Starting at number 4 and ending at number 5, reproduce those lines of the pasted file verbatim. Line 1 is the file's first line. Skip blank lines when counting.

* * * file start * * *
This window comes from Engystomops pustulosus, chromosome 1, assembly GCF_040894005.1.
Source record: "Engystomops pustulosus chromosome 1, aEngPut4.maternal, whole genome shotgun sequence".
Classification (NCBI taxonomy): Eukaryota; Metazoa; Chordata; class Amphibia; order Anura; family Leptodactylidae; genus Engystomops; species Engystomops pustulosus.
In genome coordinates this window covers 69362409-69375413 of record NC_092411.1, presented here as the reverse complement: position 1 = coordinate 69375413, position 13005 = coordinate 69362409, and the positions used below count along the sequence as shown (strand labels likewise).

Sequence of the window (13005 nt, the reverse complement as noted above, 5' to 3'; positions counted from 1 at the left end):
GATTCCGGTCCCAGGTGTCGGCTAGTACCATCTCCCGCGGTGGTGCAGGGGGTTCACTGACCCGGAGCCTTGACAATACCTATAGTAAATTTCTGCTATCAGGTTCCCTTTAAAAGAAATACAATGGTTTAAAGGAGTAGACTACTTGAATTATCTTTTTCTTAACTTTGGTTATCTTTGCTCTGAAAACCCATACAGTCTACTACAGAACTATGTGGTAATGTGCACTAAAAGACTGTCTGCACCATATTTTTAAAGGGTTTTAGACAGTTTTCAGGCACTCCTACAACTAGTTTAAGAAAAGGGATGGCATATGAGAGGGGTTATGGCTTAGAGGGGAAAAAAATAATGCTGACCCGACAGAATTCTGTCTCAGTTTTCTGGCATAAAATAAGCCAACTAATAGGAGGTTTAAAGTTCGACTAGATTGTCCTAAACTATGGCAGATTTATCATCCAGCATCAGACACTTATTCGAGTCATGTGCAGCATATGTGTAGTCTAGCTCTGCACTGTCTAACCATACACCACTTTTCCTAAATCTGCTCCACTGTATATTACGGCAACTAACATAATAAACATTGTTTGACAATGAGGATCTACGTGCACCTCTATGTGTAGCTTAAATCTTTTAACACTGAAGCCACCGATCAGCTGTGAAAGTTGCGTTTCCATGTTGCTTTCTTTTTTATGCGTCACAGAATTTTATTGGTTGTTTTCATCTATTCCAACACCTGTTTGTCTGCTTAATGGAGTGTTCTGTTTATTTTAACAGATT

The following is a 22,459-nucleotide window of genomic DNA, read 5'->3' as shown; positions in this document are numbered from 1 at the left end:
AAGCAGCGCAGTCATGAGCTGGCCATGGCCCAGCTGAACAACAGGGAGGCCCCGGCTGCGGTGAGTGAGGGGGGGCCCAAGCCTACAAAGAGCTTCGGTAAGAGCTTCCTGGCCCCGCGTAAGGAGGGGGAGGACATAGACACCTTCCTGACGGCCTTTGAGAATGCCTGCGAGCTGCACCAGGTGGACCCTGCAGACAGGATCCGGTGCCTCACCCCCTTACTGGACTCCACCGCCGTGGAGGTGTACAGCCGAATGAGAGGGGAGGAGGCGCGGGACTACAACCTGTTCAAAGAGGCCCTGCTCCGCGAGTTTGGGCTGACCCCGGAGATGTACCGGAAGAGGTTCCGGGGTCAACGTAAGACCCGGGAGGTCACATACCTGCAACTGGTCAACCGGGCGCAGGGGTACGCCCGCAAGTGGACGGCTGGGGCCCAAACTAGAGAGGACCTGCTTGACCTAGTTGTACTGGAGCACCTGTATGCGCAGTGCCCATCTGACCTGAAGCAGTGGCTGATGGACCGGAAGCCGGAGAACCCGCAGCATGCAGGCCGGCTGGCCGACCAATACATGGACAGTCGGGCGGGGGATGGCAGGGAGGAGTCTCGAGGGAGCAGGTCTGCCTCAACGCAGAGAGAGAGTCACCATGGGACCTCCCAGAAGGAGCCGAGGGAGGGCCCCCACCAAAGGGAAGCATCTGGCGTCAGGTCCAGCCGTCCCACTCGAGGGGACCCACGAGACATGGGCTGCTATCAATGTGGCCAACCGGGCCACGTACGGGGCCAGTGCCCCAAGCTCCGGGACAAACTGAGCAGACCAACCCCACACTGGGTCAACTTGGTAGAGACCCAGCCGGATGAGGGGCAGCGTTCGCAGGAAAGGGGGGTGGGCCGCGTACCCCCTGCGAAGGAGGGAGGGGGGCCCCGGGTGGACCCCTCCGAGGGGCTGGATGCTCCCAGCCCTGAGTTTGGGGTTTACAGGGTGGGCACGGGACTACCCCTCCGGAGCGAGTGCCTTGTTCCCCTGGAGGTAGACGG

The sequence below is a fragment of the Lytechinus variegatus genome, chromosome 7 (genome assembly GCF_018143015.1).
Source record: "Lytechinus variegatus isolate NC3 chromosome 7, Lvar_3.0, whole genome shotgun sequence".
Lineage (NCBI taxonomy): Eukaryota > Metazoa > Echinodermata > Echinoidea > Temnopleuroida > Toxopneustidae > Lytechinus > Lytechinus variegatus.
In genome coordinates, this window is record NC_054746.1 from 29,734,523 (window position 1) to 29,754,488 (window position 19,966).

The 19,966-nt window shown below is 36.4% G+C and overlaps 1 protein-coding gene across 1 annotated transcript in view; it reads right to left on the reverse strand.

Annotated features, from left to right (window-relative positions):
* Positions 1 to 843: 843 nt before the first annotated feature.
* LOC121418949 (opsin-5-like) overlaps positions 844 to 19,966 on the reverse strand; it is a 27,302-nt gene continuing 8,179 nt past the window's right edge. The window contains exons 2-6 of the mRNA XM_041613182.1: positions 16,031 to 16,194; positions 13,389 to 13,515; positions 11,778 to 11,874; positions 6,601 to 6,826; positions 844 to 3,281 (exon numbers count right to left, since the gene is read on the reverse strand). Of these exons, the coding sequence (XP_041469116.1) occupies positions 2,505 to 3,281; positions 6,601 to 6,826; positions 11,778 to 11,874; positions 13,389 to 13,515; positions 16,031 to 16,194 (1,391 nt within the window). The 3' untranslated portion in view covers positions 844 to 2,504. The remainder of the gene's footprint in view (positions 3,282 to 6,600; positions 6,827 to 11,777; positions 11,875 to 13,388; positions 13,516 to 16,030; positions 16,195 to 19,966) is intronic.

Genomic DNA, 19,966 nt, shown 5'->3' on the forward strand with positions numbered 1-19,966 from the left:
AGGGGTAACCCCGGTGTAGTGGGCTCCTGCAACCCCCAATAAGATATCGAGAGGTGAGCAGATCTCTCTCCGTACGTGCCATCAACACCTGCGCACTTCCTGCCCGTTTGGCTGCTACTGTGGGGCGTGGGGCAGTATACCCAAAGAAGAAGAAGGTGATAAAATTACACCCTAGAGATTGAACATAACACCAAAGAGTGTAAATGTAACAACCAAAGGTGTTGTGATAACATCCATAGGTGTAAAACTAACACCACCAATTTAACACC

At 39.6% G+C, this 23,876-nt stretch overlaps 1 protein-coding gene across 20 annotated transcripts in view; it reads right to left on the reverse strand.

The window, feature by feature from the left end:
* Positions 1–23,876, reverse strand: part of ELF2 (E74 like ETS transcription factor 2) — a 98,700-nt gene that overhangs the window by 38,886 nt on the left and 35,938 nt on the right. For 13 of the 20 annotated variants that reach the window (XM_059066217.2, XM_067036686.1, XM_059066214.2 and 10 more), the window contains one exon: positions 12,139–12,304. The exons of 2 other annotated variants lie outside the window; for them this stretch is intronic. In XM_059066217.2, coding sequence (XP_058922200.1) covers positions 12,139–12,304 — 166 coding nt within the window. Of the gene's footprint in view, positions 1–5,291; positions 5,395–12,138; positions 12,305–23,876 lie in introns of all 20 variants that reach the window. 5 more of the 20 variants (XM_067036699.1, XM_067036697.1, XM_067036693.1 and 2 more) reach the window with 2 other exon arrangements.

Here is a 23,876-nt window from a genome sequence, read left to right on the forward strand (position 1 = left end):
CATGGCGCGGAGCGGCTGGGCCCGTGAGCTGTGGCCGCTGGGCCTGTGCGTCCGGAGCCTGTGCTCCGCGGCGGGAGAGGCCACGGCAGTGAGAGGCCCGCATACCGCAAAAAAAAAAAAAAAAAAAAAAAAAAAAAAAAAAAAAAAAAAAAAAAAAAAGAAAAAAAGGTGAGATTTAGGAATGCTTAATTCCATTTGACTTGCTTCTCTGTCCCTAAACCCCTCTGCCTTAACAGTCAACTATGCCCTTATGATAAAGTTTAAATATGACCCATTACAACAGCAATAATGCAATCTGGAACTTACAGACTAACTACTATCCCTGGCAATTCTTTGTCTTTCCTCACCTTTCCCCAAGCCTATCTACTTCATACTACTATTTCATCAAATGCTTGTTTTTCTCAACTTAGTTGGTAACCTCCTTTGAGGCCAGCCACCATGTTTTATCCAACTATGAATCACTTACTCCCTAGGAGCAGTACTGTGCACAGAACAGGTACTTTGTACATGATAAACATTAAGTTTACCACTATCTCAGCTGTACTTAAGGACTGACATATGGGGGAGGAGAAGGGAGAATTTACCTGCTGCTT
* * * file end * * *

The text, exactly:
In genome coordinates this window covers 69362409-69375413 of record NC_092411.1, presented here as the reverse complement: position 1 = coordinate 69375413, position 13005 = coordinate 69362409, and the positions used below count along the sequence as shown (strand labels likewise).

Sequence of the window (13005 nt, the reverse complement as noted above, 5' to 3'; positions counted from 1 at the left end):